Kim Stanley Robinson's
There comes into being, then, a situation in which we can say that if individual experience is authentic, then it cannot be true; and that if a scientific or cognitive model of the same content is true, then it escapes individual experience.
-- FREDRIC JAMESON, "COGNITIVE MAPPING" (349)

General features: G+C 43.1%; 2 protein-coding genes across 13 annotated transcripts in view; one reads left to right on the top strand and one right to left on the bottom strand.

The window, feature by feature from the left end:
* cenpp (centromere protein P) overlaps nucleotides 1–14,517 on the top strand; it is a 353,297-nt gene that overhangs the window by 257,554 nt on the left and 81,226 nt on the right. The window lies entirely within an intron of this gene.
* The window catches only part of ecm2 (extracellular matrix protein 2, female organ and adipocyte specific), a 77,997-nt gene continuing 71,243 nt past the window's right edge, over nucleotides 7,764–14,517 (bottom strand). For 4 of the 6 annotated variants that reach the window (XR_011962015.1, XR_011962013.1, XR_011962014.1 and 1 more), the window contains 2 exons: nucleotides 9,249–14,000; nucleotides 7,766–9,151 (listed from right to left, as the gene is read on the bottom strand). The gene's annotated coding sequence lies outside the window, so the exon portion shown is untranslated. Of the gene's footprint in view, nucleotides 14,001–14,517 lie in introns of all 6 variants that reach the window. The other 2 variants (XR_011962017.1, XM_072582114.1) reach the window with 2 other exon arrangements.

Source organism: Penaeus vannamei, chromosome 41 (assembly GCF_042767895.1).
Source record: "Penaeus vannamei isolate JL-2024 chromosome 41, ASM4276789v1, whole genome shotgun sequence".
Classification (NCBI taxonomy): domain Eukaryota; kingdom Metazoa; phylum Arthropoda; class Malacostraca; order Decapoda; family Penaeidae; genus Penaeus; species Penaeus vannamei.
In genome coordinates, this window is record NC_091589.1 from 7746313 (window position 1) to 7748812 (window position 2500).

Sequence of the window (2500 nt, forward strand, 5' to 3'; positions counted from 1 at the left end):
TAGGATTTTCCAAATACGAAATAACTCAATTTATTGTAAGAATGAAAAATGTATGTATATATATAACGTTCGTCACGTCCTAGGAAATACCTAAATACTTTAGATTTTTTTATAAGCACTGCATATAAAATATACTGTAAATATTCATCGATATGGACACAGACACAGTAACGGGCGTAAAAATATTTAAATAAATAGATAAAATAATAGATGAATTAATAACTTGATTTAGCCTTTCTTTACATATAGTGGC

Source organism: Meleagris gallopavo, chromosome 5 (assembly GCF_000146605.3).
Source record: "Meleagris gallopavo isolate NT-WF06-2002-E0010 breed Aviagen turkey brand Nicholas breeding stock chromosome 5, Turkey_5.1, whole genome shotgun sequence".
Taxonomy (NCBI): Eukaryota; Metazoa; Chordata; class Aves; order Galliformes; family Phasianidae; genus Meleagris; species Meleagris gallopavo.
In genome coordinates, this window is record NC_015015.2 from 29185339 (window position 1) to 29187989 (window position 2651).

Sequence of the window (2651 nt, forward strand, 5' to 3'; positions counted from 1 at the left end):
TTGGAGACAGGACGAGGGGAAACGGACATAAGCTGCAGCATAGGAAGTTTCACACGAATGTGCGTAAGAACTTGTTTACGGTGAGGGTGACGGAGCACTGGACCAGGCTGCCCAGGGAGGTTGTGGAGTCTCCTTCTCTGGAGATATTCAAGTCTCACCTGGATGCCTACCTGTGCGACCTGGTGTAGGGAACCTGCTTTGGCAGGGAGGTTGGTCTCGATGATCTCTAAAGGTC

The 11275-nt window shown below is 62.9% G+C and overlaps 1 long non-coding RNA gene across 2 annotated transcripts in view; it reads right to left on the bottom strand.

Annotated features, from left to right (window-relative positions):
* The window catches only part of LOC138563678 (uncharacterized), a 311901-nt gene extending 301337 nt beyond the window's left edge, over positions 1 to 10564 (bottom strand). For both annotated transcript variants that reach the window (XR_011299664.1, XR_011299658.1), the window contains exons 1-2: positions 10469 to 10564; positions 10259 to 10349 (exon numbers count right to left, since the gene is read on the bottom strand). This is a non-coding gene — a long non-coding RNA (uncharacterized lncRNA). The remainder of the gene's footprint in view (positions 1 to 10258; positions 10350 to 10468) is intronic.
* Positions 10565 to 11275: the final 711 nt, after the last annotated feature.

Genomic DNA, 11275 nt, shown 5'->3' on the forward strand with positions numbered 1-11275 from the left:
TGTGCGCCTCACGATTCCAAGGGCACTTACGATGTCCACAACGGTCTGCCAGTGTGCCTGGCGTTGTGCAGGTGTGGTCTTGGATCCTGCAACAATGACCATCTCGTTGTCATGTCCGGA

Published in 1988, Kim Stanley Robinson Gold Coast (the second volume in his Orange County trilogy) is the earliest in my sampling of critical dystopias. 1 Although his utopian Martian trilogy is perhaps better known, Robinson's first trilogy, set closer to home, is in itself an important moment in the development of sf. 2 In this set of textual studies published between 1984 and 1990, he created three versions of the southern Californian landscape that perceptively explore the formal possibilities of the sf genre as well as the sociopolitical realities and tensions in the United States in the late 1980s. In each, a younger and older man cross generational barriers and engage in a conversation about society, personal life, and the vocation of the writer as they simultaneously confront the political crisis that shapes their particular spacetime variation. In the first two volumes, the young man eventually decides on the sort of writing he needs to do to be true to himself as well to be a responsible political agent in his society. In The Wild Shore ( 1984), Harry, at old Tom's urging, writes about his travels and experiences in the new frontier of post-neutron bomb Orange County; in the military-corporate-consumer society of The Gold Coast, Jim sets poetry aside to write the history of a ruined Orange County; but in Pacific Edge ( 1990) it is the older man (the Tom Barnard who appears in all three volumes) who works out the literary